The rise of Donald Trump and Bernie Sanders, many say, is a reflection of the anger in America today.
There's some rationale behind their claims.
"The American worker is being left behind," says David Workman Sr. He's "almost 70" and a registered Republican, but he says he'll vote for Sanders. If Sanders doesn't make it to November, he'll support Trump.
"An awful lot of us in the middle class are losing our shirts," says Workman, who is a retired convenience store manager in Coolidge, Arizona.
Trump polls well across the board, but he does best with white men who don't have a college degree and make under $50,000 a year. Sanders also polls best with whites, especially middle class whites.
Here are four key reasons these Americans are so upset.
1. American families earn about the same as in 1995
There's a lot of confusion about why more than 80% of voters say they're worried about the economy when America is growing and unemployment is so low.
But one look at how much money American families have been taking home in recent years solves the mystery. Family income rose steadily in the 1990s. It dipped a bit after September 11 and the dotcom bubble burst, but then it fell harder.
American households today earn about the same as they did 20 years ago (once you adjust for inflation). That makes it hard to get ahead, especially for indebted families.
2. Life is tough for adults without college degrees
Workers without a high school degree are getting left behind in the United States. The jobless rate for workers who haven't graduated high school is almost three times what it is for those with a college degree -- and their wages are far lower, according to the Labor Department.
These workers used to make up the bulk of the manufacturing laborers in America. Some of those jobs have gone overseas or been replaced by machines. While other jobs have been created in the U.S., workers without a high school degree are having trouble transitioning.
It's taking a huge toll, and even driving some to taking their lives. The suicide rate among less educated white men has skyrocketed.
3. White men's footprint in the job market is shrinking
White men used to feel great about their job prospects. About nine in 10 white men were employed or looking for work in the 1950s.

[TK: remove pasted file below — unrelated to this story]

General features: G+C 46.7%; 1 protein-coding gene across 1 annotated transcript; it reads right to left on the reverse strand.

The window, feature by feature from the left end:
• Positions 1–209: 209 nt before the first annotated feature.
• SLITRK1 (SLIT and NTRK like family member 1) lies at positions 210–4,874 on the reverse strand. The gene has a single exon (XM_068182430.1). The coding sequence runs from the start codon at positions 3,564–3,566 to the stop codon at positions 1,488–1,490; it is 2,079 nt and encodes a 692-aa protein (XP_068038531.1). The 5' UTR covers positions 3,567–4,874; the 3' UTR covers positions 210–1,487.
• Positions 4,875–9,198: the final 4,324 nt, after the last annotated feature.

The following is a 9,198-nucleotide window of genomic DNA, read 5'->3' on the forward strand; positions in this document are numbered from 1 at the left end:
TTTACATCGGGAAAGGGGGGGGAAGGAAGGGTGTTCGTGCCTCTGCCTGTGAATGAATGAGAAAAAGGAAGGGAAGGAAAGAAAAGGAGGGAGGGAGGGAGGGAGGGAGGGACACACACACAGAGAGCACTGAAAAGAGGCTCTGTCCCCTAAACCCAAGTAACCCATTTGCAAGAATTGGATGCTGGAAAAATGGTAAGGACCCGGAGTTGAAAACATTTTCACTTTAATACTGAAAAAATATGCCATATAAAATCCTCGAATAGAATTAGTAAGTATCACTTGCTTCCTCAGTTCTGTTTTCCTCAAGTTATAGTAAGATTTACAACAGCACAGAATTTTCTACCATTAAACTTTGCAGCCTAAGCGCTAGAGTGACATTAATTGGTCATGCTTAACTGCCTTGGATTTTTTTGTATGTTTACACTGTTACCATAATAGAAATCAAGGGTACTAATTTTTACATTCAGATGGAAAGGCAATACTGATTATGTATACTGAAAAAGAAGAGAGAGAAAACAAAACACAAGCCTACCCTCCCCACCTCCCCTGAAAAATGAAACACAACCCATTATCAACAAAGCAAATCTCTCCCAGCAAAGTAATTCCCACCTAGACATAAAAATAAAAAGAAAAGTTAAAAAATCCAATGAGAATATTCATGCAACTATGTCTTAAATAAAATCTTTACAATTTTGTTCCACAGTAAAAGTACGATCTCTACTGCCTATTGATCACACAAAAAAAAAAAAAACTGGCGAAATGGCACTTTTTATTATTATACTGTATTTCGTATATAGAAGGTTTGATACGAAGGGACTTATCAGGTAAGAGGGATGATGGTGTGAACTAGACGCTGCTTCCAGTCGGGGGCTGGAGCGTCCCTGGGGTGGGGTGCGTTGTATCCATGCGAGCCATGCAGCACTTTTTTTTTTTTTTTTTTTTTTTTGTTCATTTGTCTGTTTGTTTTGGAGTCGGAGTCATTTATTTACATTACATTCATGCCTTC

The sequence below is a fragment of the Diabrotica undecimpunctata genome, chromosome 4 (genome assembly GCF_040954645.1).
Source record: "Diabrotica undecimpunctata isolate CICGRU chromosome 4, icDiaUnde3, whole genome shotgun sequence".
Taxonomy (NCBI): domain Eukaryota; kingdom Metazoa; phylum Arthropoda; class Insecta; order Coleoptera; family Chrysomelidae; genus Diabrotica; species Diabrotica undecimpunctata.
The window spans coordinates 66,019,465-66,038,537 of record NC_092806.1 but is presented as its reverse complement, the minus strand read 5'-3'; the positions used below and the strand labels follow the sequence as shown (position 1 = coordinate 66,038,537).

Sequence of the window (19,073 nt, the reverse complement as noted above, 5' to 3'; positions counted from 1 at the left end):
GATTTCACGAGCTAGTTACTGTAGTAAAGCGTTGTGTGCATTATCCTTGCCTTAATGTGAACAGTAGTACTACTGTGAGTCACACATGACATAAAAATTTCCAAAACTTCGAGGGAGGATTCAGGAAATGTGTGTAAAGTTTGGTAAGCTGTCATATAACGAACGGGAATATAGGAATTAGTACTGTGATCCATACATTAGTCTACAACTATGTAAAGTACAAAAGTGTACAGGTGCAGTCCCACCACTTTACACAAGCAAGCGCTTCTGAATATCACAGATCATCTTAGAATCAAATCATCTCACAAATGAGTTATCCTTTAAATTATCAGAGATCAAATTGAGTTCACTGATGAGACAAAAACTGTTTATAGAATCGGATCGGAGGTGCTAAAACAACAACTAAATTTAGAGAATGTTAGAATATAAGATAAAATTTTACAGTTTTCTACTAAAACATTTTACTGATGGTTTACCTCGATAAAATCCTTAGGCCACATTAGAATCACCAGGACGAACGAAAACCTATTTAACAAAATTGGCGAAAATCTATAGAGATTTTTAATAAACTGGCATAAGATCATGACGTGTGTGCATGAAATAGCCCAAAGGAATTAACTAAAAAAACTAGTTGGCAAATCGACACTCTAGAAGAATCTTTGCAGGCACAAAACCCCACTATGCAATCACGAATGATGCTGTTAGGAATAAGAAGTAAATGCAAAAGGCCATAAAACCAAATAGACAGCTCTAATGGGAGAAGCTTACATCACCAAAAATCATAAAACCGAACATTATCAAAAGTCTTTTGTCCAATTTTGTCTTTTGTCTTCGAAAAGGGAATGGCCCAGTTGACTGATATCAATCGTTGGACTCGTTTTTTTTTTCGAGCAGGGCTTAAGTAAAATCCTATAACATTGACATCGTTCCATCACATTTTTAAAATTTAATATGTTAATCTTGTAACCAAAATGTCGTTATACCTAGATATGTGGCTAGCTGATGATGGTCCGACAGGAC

But since then, white men have faced increasing competition in the workplace. As the Hispanic and female workforce has expanded, white men have steadily dropped out of the job market.
Some have even given up looking for work. The participation rate for white men in the work force has gone down for six decades -- to 72% now from 88% in 1954. Meanwhile, participation for Hispanic men is 80% today. It's only 67% for black men, who have also faced declines.
However, it's still easier for whites to get a job. White unemployment was 4.1% at the end of last year. For blacks it was 8.8% and Hispanics 6.2%.
4. Inequality truly is getting worse
Yes, it's true the rich have gotten richer and corporations are earning record profits. Inequality in America today is now as bad as it was in the 1920s.
The top 10% of income earners in America took half the income made in the United States in 2014.
In 1990, it was 40% and in 1980 that figure was only 35%, according to data collected by Emmanuel Saez, a professor at the University of California, Berkeley, and an expert on income inequality.
Trump says the American Dream is dead and the country is no longer great. Sanders believes the economy is rigged and the middle class is "collapsing."
In reality, the U.S. economy is a tale of two nations -- not red and blue, but skilled and unskilled.
Skilled workers with college degrees have opportunities for a better life (at least some of them). Unskilled workers face a monumental struggle of competing with the global workforce for jobs. Many of them feel powerless against the force of globalization.
Trump and Sanders have both tapped that anger.